ow appropriate that this week on magicthegathering.com it was Golgari week and all its Dregde-y goodness. Not since last year, when Pierre Canali took Affinity and won Pro Tour-Columbus, has a new mechanic made such an impact on Extended.
The Dredge mechanic works well with Extended decks in two ways. First, it allows access to the same spells time and again. In a format filled with disruption cards such as Cabal Therapy and Duress, being able to get back your spell time and again can be valuable to always have a threat available. Darkblast, Nightmare Void and Life from the Loam all fill this role.
The second way that players this weekend were using Dredge was to fill up their graveyards with tons of goodies. This provides the Dredge decks with both a high quantity of cards in their graveyard and a new way to search for the exact cards they need.
Greg Weiss built a deck that uses Stinkweed Imp to fill up his graveyard. First, he uses Idea's Unbound, Mental Note, and Careful Studies to get the Stinkweed Imp into his graveyard. When he returns the Imp to his hand, he is able to mill five cards off of his library. This gives him Threshold, which powers up Cabal Rituals. Greg does all of this in preparation for a Patriarch's Bidding or Twilight's Call.
So what creature type does he name? Elementals!
As Greg described it, he started the deck as a red-black Reanimator but quickly discovered that the Extended rotation meant that the traditional tutoring of red and black were gone. Next he experimented with adding green to the deck, replacing red. As he played online he came across an Italian player, Iacobo Varriale, playing a deck only a few cards off. Together they put the finishing touches on the deck. But why do they reanimate Elementals?
Greg said that they went through Ravnica: City of Guilds looking for good haste creatures. They came upon Flame-Kin Zealot and knew that he was an excellent choice for a Bidding deck. When he went searching for Berserkers, he couldn't find many good options but Elementals were just the ticket. With fatties such as Living Hive, Silvos, Rogue Elemental and Thorn Elemental, Elementals had the perfect combination of fat, evasion and haste.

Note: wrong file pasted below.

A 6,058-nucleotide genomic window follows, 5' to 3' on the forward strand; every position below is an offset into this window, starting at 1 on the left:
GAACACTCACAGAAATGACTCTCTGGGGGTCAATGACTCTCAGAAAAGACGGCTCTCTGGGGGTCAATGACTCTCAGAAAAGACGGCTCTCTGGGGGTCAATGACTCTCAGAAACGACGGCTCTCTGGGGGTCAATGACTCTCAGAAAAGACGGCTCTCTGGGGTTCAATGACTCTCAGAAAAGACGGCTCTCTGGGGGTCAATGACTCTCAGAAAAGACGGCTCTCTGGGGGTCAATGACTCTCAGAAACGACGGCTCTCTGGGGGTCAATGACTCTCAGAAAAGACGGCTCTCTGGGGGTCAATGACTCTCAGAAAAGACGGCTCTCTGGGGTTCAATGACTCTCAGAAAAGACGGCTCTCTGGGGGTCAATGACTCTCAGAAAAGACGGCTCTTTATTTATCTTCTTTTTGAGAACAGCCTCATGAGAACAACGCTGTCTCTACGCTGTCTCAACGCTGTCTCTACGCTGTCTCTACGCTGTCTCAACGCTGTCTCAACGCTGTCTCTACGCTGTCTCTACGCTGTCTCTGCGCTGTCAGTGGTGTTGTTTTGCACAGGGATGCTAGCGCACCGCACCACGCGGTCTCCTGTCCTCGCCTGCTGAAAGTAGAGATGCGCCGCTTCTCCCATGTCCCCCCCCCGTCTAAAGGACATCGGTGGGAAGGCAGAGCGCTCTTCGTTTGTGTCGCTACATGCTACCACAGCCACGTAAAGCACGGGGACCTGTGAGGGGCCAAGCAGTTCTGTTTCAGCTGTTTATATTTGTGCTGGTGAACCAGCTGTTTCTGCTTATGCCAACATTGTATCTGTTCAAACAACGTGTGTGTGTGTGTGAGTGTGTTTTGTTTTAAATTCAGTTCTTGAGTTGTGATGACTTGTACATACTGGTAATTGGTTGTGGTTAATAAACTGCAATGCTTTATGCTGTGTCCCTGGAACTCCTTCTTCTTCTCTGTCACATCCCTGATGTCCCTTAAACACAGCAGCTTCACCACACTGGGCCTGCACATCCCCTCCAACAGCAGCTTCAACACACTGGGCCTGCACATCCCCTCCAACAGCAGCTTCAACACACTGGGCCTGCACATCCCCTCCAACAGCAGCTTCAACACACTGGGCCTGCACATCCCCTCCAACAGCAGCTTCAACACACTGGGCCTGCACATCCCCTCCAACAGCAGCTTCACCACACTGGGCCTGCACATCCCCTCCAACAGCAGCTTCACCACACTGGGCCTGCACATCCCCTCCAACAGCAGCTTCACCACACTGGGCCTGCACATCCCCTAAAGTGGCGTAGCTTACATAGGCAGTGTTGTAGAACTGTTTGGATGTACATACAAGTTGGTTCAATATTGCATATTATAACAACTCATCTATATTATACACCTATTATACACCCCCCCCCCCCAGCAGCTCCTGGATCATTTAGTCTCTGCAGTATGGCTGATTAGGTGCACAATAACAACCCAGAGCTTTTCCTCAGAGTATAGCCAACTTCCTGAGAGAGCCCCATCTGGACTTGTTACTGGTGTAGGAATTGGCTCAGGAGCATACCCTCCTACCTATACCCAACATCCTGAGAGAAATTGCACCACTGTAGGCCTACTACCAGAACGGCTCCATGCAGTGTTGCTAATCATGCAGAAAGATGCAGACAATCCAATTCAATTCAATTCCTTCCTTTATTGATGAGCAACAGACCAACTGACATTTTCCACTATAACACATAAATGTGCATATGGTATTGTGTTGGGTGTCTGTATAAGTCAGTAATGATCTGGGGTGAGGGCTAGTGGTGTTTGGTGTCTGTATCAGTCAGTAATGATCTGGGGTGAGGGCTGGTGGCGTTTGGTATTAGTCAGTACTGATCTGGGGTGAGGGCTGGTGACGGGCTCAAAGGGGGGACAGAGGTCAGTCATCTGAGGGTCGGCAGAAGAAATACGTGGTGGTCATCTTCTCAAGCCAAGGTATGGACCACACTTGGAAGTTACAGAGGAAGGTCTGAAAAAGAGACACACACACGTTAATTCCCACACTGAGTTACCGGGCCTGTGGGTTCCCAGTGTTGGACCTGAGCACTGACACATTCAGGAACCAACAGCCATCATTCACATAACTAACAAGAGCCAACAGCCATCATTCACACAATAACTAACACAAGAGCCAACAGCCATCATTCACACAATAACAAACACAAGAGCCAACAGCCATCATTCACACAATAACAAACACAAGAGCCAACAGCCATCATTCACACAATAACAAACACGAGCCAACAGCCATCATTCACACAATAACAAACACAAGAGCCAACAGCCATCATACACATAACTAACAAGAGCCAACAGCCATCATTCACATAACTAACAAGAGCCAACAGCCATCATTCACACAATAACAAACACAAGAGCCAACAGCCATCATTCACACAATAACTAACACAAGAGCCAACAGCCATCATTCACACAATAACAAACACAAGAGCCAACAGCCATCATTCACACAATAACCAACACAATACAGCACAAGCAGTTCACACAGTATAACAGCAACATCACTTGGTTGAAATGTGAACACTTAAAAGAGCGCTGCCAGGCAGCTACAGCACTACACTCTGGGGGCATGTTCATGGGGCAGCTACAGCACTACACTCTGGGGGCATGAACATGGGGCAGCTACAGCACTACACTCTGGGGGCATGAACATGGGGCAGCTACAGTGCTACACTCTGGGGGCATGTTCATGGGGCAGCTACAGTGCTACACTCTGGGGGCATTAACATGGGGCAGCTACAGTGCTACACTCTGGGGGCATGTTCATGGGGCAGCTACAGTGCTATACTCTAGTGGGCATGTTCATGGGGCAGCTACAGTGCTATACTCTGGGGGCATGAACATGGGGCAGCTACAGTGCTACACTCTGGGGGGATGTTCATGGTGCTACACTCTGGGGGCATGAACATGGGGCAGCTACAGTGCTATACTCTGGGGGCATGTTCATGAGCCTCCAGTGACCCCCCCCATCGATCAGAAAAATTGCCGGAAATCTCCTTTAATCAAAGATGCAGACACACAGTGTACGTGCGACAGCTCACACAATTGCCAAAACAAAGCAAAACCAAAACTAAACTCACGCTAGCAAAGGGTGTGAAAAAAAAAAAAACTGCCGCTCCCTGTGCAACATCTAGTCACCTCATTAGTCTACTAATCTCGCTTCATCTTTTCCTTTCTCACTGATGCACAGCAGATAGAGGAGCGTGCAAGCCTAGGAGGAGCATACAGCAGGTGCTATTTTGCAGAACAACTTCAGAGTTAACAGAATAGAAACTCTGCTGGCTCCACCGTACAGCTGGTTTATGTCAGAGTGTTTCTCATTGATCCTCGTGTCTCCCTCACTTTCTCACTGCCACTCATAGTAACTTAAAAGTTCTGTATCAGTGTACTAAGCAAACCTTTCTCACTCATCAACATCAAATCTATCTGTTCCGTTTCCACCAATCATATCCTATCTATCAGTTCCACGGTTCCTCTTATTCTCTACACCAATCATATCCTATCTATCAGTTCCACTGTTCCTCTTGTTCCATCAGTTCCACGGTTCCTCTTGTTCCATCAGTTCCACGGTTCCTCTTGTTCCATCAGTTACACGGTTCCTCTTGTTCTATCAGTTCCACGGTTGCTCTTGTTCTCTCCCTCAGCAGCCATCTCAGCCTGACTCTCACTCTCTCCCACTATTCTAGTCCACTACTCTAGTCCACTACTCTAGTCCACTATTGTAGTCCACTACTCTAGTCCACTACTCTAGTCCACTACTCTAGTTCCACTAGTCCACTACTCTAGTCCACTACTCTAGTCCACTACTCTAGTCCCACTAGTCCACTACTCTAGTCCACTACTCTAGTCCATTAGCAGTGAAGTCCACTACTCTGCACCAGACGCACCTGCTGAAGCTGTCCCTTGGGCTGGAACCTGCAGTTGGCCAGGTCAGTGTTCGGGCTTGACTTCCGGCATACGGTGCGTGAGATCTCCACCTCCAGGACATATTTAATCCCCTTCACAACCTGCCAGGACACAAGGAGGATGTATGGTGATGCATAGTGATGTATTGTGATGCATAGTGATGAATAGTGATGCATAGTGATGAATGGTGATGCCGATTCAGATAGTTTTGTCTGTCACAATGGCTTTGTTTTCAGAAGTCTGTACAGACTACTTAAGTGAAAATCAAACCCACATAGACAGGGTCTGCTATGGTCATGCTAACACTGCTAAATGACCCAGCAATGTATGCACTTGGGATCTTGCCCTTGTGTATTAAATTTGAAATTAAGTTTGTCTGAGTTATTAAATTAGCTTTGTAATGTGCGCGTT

Itaru Ishida and his Japanese teammates were using a new version of Psychatog with Dredge called Dredge-atog. They have Life from the Loam, Nightmare Void, and Darkblast all in the main deck with Gifts Ungiven to search each of these Dredge cards up.
Life from the Loam appeared to be a tame enough card on its own. As the people who have missed the upcoming combo in their testing have said, "Life from the Loam just brings back lands, how good can that be?" Well, they obviously didn't pair Life from the Loam with Cycling Lands like Barren Moor and Lonely Sandbar. Life from the Loam returned the three cycling lands to the Japanese players hand time and again. Dredging Life from the Loam replaced one of the draw phases, leaving you up two Cycling lands that can be turned into real cards. This kind of repetitive card advantage was what players need to win in a tough Extended format.
Geoffrey Siron and his teammates took Dredge and instead of using it in a Psychatog archetype took the Blue-green Madness deck and made room for Golgari Grave-Troll. The Grave-Troll has the highest Dredge cost of all, 6. Siron uses Wild Mongrel and Psychatog to pitch Golgari Grave-Troll into the graveyard before returning it to mill six cards off his deck. He takes advantage of the milling to search for Genesis, Wonder and Brawn. These three different Incarnations, along with Deep Analysis, help him access the exact cards he wants. Dredge also allows him to filter cards off of his library so that his Sensei's Divining Top always stays fresh.
Dredge has proven successful so far this weekend for all three players. Siron, Ishida and Weiss have all started 3-1. Whether their new decks will continue stand up to older Extended staples remains to be seen, but there is no doubt that the combination of repeatable spells and graveyard tutoring has found a home in the Magic tournament scene.